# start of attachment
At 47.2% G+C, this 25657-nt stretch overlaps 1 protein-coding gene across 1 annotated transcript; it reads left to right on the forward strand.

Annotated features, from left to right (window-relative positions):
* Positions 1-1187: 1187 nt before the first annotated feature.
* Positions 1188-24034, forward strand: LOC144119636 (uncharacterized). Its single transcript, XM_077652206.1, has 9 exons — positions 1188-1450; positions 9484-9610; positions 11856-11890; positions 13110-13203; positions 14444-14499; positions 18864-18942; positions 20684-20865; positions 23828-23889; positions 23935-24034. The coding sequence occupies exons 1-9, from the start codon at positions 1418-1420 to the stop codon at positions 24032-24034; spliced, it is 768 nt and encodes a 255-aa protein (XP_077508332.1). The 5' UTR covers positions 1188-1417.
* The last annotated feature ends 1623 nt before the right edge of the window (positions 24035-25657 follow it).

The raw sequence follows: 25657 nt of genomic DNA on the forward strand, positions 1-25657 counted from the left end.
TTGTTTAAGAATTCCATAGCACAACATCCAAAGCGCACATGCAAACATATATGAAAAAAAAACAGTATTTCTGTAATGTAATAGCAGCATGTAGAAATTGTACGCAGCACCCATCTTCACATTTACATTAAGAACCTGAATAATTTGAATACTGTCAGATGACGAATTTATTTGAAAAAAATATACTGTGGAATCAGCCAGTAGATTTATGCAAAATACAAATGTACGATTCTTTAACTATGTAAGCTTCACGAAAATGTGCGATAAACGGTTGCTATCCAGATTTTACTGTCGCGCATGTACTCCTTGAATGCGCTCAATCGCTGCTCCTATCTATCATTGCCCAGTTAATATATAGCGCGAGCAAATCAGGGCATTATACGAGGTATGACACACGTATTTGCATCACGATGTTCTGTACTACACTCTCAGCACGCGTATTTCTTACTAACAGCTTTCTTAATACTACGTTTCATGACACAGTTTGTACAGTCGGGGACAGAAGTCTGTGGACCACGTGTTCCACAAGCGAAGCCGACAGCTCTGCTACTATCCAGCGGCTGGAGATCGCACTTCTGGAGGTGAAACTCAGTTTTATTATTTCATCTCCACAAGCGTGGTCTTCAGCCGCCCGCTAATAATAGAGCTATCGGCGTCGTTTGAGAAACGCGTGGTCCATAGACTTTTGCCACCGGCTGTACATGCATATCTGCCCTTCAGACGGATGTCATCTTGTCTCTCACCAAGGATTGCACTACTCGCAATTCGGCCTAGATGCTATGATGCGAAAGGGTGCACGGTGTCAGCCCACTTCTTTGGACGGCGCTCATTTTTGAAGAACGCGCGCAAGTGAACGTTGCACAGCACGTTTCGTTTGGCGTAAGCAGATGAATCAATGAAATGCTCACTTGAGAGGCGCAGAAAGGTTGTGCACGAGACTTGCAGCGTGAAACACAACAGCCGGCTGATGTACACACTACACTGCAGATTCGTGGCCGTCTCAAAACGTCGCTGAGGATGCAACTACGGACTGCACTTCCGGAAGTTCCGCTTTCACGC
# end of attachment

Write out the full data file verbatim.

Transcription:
At 47.2% G+C, this 25657-nt stretch overlaps 1 protein-coding gene across 1 annotated transcript; it reads left to right on the forward strand.

Annotated features, from left to right (window-relative positions):
* Positions 1-1187: 1187 nt before the first annotated feature.
* Positions 1188-24034, forward strand: LOC144119636 (uncharacterized). Its single transcript, XM_077652206.1, has 9 exons — positions 1188-1450; positions 9484-9610; positions 11856-11890; positions 13110-13203; positions 14444-14499; positions 18864-18942; positions 20684-20865; positions 23828-23889; positions 23935-24034. The coding sequence occupies exons 1-9, from the start codon at positions 1418-1420 to the stop codon at positions 24032-24034; spliced, it is 768 nt and encodes a 255-aa protein (XP_077508332.1). The 5' UTR covers positions 1188-1417.
* The last annotated feature ends 1623 nt before the right edge of the window (positions 24035-25657 follow it).

The raw sequence follows: 25657 nt of genomic DNA on the forward strand, positions 1-25657 counted from the left end.
TTGTTTAAGAATTCCATAGCACAACATCCAAAGCGCACATGCAAACATATATGAAAAAAAAACAGTATTTCTGTAATGTAATAGCAGCATGTAGAAATTGTACGCAGCACCCATCTTCACATTTACATTAAGAACCTGAATAATTTGAATACTGTCAGATGACGAATTTATTTGAAAAAAATATACTGTGGAATCAGCCAGTAGATTTATGCAAAATACAAATGTACGATTCTTTAACTATGTAAGCTTCACGAAAATGTGCGATAAACGGTTGCTATCCAGATTTTACTGTCGCGCATGTACTCCTTGAATGCGCTCAATCGCTGCTCCTATCTATCATTGCCCAGTTAATATATAGCGCGAGCAAATCAGGGCATTATACGAGGTATGACACACGTATTTGCATCACGATGTTCTGTACTACACTCTCAGCACGCGTATTTCTTACTAACAGCTTTCTTAATACTACGTTTCATGACACAGTTTGTACAGTCGGGGACAGAAGTCTGTGGACCACGTGTTCCACAAGCGAAGCCGACAGCTCTGCTACTATCCAGCGGCTGGAGATCGCACTTCTGGAGGTGAAACTCAGTTTTATTATTTCATCTCCACAAGCGTGGTCTTCAGCCGCCCGCTAATAATAGAGCTATCGGCGTCGTTTGAGAAACGCGTGGTCCATAGACTTTTGCCACCGGCTGTACATGCATATCTGCCCTTCAGACGGATGTCATCTTGTCTCTCACCAAGGATTGCACTACTCGCAATTCGGCCTAGATGCTATGATGCGAAAGGGTGCACGGTGTCAGCCCACTTCTTTGGACGGCGCTCATTTTTGAAGAACGCGCGCAAGTGAACGTTGCACAGCACGTTTCGTTTGGCGTAAGCAGATGAATCAATGAAATGCTCACTTGAGAGGCGCAGAAAGGTTGTGCACGAGACTTGCAGCGTGAAACACAACAGCCGGCTGATGTACACACTACACTGCAGATTCGTGGCCGTCTCAAAACGTCGCTGAGGATGCAACTACGGACTGCACTTCCGGAAGTTCCGCTTTCACGC